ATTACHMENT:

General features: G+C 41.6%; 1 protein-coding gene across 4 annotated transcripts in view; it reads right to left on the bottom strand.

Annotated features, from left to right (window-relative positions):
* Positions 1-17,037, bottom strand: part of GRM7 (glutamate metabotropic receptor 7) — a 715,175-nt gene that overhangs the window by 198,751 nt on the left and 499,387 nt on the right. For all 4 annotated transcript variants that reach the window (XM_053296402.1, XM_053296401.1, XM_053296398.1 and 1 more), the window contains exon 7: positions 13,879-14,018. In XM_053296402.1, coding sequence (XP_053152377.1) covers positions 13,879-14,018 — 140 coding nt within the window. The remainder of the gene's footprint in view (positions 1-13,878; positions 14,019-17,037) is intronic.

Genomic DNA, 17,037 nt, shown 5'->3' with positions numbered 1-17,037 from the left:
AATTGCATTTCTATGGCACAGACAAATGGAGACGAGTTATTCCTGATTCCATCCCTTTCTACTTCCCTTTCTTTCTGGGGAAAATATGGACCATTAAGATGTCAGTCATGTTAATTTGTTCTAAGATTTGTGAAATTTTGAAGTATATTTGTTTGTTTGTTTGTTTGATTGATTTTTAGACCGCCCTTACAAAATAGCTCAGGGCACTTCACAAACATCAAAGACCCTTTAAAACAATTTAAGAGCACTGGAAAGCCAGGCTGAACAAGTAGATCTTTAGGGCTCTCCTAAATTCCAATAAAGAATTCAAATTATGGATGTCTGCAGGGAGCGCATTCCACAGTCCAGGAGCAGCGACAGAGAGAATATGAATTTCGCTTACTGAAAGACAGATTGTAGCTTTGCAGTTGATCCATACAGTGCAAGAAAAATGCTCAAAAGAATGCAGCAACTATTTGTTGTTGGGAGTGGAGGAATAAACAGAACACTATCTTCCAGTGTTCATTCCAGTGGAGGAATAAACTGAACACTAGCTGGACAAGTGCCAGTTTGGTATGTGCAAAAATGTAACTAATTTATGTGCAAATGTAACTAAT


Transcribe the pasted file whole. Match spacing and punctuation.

General features: G+C 41.6%; 1 protein-coding gene across 4 annotated transcripts in view; it reads right to left on the bottom strand.

Annotated features, from left to right (window-relative positions):
* Positions 1-17,037, bottom strand: part of GRM7 (glutamate metabotropic receptor 7) — a 715,175-nt gene that overhangs the window by 198,751 nt on the left and 499,387 nt on the right. For all 4 annotated transcript variants that reach the window (XM_053296402.1, XM_053296401.1, XM_053296398.1 and 1 more), the window contains exon 7: positions 13,879-14,018. In XM_053296402.1, coding sequence (XP_053152377.1) covers positions 13,879-14,018 — 140 coding nt within the window. The remainder of the gene's footprint in view (positions 1-13,878; positions 14,019-17,037) is intronic.

Genomic DNA, 17,037 nt, shown 5'->3' with positions numbered 1-17,037 from the left:
AATTGCATTTCTATGGCACAGACAAATGGAGACGAGTTATTCCTGATTCCATCCCTTTCTACTTCCCTTTCTTTCTGGGGAAAATATGGACCATTAAGATGTCAGTCATGTTAATTTGTTCTAAGATTTGTGAAATTTTGAAGTATATTTGTTTGTTTGTTTGTTTGATTGATTTTTAGACCGCCCTTACAAAATAGCTCAGGGCACTTCACAAACATCAAAGACCCTTTAAAACAATTTAAGAGCACTGGAAAGCCAGGCTGAACAAGTAGATCTTTAGGGCTCTCCTAAATTCCAATAAAGAATTCAAATTATGGATGTCTGCAGGGAGCGCATTCCACAGTCCAGGAGCAGCGACAGAGAGAATATGAATTTCGCTTACTGAAAGACAGATTGTAGCTTTGCAGTTGATCCATACAGTGCAAGAAAAATGCTCAAAAGAATGCAGCAACTATTTGTTGTTGGGAGTGGAGGAATAAACAGAACACTATCTTCCAGTGTTCATTCCAGTGGAGGAATAAACTGAACACTAGCTGGACAAGTGCCAGTTTGGTATGTGCAAAAATGTAACTAATTTATGTGCAAATGTAACTAAT